27 July 2018 In General Health

AIMS: To estimate differences in the strength and shape of associations between alcohol use and diagnosis-specific sickness absence.

DESIGN: A multi-cohort study. Participants (n = 47 520) responded to a survey on alcohol use at two time-points, and were linked to records of sickness absence. Diagnosis-specific sickness absence was followed for 4-7 years from the latter survey.

SETTING AND PARTICIPANTS: From Finland, we had population cohort survey data from 1998 and 2003 and employee cohort survey data from 2000-02 and 2004. From France and the United Kingdom, we had employee cohort survey data from 1993 and 1997, and 1985-88 and 1991-94, respectively.

MEASUREMENTS: We used standard questionnaires to assess alcohol intake categorized into 0, 1-11 and > 11 units per week in women and 0, 1-34 and > 34 units per week in men. We identified groups with stable and changing alcohol use over time. We linked participants to records from sickness absence registers. Diagnoses of sickness absence were coded according to the International Classification of Diseases. Estimates were adjusted for sex, age, socio-economic status, smoking and body mass index.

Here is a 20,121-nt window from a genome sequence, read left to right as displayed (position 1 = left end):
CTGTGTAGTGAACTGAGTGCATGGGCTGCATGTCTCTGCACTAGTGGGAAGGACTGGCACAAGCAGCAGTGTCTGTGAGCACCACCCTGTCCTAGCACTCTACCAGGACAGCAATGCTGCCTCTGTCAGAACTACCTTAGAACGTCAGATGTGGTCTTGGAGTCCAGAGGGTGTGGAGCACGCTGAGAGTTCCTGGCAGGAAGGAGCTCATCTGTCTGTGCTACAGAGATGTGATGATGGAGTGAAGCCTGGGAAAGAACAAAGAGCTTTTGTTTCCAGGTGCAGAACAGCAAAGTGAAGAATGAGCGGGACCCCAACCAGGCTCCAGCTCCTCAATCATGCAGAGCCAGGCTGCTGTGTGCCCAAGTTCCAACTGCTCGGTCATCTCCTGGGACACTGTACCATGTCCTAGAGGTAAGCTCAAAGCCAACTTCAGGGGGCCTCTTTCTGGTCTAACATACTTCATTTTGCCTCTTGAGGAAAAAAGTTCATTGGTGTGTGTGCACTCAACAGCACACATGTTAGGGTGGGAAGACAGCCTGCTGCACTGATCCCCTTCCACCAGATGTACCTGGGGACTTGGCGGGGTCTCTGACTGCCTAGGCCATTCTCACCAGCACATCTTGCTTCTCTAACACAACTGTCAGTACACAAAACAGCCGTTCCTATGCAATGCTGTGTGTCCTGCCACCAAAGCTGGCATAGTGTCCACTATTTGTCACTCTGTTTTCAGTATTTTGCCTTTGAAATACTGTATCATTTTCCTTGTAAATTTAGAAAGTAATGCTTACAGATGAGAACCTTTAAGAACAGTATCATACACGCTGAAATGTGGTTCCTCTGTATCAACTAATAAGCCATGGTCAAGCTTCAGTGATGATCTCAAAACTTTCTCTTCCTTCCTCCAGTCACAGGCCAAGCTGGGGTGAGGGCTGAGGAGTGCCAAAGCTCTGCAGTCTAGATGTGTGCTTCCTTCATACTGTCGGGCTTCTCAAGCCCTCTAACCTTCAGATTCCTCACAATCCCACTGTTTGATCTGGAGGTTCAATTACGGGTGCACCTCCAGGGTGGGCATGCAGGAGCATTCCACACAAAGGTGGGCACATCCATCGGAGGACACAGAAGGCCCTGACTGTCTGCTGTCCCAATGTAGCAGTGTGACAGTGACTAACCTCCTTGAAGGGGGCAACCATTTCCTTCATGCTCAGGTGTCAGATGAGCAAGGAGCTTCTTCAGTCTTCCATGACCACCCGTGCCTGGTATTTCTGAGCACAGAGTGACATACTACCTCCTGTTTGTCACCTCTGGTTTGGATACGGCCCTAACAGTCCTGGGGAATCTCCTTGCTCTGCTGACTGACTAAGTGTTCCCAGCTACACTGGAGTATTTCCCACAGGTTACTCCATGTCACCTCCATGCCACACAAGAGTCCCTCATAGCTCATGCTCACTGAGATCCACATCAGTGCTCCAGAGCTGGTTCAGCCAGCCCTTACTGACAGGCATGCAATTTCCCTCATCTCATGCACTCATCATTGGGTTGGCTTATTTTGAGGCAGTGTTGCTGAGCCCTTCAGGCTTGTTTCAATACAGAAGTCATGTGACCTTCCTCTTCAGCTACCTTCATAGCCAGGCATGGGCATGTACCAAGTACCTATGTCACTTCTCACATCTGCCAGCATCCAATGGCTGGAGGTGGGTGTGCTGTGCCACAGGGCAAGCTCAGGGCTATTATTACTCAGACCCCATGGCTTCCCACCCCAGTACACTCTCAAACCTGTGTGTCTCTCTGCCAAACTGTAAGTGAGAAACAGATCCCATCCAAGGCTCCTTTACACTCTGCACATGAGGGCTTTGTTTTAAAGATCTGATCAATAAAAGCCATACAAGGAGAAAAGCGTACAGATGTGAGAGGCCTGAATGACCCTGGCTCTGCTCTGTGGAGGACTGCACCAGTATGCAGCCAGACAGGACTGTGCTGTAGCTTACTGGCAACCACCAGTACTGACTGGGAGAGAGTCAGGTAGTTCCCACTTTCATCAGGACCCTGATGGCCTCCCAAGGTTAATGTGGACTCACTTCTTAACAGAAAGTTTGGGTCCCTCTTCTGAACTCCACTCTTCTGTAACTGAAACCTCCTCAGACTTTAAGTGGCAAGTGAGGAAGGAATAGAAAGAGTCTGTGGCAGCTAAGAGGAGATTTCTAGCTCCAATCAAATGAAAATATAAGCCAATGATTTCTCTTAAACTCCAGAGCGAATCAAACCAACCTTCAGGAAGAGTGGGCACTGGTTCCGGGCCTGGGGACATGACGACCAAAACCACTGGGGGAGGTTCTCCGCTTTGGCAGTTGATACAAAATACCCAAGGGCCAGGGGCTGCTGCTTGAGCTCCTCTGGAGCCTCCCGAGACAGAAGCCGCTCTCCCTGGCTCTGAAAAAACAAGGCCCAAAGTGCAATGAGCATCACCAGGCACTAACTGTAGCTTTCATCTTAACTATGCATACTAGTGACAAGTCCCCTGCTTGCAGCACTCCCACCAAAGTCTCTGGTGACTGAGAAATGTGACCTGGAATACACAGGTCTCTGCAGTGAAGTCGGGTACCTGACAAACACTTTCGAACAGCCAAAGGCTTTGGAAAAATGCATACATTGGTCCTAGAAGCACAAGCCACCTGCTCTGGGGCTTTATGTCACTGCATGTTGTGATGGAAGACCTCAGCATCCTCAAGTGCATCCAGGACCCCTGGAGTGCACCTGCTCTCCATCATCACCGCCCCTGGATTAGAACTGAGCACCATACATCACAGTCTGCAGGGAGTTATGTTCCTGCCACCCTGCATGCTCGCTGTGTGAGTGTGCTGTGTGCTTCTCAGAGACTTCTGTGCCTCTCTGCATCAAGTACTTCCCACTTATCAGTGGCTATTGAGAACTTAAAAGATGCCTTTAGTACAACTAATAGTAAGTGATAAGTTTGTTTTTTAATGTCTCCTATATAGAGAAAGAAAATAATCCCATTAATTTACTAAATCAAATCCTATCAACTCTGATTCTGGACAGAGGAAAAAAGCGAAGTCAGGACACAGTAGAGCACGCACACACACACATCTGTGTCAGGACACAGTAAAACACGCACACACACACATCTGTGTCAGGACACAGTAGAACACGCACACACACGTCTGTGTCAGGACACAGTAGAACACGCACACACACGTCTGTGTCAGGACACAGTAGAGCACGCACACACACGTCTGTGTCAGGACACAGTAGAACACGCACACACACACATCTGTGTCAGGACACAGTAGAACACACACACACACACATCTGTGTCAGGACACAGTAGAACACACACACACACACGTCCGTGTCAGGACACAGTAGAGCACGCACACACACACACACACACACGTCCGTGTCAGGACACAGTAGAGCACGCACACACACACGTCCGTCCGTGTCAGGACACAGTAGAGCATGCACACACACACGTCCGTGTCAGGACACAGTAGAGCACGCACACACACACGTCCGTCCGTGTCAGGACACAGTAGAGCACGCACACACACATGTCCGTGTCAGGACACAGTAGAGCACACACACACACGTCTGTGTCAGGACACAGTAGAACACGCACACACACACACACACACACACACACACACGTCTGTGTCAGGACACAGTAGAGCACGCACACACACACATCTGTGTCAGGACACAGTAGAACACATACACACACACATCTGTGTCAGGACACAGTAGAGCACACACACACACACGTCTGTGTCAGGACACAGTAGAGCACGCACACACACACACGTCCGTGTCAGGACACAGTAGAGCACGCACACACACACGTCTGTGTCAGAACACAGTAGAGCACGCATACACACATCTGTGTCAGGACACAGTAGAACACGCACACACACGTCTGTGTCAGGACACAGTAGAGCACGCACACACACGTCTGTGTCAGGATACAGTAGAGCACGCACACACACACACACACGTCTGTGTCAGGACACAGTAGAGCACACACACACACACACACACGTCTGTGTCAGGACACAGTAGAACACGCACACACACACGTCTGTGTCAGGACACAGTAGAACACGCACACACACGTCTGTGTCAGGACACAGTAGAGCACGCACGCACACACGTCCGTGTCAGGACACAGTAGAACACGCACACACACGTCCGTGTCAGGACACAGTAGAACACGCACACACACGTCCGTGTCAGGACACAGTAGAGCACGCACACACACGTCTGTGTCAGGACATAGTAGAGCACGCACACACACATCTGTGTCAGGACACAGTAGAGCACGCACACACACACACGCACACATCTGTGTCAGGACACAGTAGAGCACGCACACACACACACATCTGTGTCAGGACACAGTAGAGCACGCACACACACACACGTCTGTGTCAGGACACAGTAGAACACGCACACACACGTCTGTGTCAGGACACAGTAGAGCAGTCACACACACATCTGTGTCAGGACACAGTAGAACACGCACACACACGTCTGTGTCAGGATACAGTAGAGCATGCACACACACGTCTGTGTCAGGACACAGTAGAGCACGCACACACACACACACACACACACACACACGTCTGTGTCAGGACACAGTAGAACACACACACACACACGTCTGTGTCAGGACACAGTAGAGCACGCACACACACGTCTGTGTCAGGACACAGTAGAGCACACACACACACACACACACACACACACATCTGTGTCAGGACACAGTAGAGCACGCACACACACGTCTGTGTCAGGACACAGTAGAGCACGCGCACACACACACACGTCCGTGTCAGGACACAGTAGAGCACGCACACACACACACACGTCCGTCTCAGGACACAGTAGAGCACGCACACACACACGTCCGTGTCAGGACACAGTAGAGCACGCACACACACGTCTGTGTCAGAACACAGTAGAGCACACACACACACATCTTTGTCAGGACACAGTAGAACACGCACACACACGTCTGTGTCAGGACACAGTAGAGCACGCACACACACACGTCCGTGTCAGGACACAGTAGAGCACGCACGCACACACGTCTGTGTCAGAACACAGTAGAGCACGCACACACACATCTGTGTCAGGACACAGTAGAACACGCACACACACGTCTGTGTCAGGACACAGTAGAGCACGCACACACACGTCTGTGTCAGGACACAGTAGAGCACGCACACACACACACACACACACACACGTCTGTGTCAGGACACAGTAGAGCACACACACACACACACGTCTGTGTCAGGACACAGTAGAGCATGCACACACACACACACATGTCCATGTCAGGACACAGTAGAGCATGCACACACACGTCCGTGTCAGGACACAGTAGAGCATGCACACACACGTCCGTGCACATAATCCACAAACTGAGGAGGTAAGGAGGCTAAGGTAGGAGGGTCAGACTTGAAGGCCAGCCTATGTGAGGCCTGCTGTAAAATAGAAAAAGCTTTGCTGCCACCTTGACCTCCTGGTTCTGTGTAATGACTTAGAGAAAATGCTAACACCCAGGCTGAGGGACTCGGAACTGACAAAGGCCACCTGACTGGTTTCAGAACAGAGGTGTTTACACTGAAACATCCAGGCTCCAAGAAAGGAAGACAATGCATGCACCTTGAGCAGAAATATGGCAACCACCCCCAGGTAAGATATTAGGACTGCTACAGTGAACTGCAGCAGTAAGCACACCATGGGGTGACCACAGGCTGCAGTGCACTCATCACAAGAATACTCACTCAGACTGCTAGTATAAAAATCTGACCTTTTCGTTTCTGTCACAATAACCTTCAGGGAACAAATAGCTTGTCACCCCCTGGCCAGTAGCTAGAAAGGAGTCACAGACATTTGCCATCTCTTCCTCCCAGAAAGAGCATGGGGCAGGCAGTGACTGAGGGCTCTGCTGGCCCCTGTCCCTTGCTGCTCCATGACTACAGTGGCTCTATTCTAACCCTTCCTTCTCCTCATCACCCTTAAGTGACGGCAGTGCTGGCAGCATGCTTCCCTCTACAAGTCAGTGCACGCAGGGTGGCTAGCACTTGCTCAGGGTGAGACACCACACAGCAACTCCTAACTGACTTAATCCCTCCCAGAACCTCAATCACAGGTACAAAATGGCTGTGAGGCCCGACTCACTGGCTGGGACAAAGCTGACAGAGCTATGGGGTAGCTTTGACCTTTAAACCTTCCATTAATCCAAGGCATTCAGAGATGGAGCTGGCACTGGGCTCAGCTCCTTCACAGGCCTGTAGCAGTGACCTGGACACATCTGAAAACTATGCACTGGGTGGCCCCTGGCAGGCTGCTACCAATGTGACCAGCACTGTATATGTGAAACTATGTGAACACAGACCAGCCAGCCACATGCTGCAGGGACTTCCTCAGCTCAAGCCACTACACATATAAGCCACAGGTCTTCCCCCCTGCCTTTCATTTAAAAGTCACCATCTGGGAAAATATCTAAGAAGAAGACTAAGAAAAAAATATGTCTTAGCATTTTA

FINDINGS: Women who reported drinking 1-11 units and men who reported drinking 1-34 units of alcohol per week in both surveys were the reference group. Compared with them, women and men who reported no alcohol use in either survey had a higher risk of sickness absence due to mental disorders [rate ratio = 1.51, 95% confidence interval (CI) = 1.22-1.88], musculoskeletal disorders (1.22, 95% CI = 1.06-1.41), diseases of the digestive system (1.35, 95% CI = 1.02-1.77) and diseases of the respiratory system (1.49, 95% CI = 1.29-1.72). Women who reported alcohol consumption of > 11 weekly units and men who reported alcohol consumption of > 34 units per week in both surveys were at increased risk of absence due to injury or poisoning (1.44, 95% CI = 1.13-1.83).